Melding IMS and BREW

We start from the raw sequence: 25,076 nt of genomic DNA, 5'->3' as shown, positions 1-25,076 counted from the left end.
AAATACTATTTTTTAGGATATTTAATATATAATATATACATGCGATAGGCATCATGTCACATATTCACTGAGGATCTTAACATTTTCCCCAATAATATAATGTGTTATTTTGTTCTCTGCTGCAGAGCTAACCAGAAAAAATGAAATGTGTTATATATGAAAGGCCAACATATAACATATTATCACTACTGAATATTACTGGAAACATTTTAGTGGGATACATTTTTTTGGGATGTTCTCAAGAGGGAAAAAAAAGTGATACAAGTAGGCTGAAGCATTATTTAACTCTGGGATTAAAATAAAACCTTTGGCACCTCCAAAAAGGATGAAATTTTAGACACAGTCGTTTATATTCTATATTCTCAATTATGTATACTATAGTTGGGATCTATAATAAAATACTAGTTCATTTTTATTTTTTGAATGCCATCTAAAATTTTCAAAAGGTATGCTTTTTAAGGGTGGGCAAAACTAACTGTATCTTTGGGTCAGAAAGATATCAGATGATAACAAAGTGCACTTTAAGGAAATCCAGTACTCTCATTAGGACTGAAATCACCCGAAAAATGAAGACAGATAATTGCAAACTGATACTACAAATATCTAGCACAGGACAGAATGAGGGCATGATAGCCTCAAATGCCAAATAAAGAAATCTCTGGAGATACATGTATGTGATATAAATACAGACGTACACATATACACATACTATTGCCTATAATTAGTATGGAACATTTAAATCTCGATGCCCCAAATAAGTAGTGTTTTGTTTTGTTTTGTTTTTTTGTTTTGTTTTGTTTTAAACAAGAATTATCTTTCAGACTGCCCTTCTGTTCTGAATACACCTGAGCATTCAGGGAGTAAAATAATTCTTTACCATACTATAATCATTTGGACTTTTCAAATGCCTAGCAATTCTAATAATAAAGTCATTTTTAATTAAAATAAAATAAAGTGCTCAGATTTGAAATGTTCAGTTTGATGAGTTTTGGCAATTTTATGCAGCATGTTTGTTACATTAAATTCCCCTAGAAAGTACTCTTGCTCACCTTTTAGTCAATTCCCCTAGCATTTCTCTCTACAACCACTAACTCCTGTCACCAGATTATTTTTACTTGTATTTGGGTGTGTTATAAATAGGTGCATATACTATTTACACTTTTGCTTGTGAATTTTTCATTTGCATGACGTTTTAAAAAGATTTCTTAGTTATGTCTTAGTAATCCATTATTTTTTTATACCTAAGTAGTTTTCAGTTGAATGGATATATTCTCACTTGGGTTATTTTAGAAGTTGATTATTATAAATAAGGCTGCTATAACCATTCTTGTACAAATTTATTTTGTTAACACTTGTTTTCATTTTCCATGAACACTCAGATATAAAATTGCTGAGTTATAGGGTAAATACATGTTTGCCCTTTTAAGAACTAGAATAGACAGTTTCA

By Sue Marek Wireless operators are beginning to deploy IP multimedia subsystem, or IMS, which will allow them to integrate and support many different applications over their network. But what does this new integrated technology mean for those purveyors of the BREW platform? According to Vicki Mealer, director of technology marketing at Qualcomm’s QIS Division, BREW supports the IMS framework and there are many ways that BREW carriers and developers can exploit the additional capabilities that IMS will provide to BREW applications. Getting started The next version of BREW will expose the capabilities of the IMS stack to application developers. Currently Qualcomm’s QCT Division is adding IMS capability to the chip set. That enables handset makers to take advantage of IMS capabilities and meet operator requirements for IMS. “The applications we hear about the most often are video share and push to view,” Mealer says. But once the next version of BREW is released, integrating with IMS will become even easier. Mealer says once that happens, the IMS capability will be incorporated into the BREW layer and the application programming interfaces (APIs) will be exposed to developers. However, that scenario is causing some industry debate. “Will operators want all IMS capabilities exposed to developers?” Mealer asks. “Right now no one has a problem with it.” But Mealer says there is some concern that operators may need a different security model so there aren’t any ongoing issues. Opportunities The integration of BREW with IMS does present some opportunities for both operators and BREW developers. Mealer says that by enabling BREW across the wireline and wireless network, operators can use the same infrastructure they use for their wireless business. In addition, once operators move their wireless applications and capabilities to a common IP layer, a BREW developer could build an application that could extend across both networks (and potentially reach more customers) or extend their current BREW application across networks so that customers could, for example, share files on a PC or on a phone. “Potentially you could have a music sharing service between the two—if you work out the licensing issues,” Mealer says. However, she warns that the company is still working on IMS and its potential for BREW. In the meantime, she says, most of the IMS applications that they are hearing about are coming from the European handset makers. Get an overview of IP-based Multimedia Subsystems (IMS) support in BREW®. IMS enables highly integrated services including video sharing, Push Over Cellular (PoC) and network gaming. BREW support of IMS framework in the client enables development and deployment of compelling applications and services. This session will cover IMS framework, IMS client platform, BREW IMS APIs, and demonstrate potential applications and services.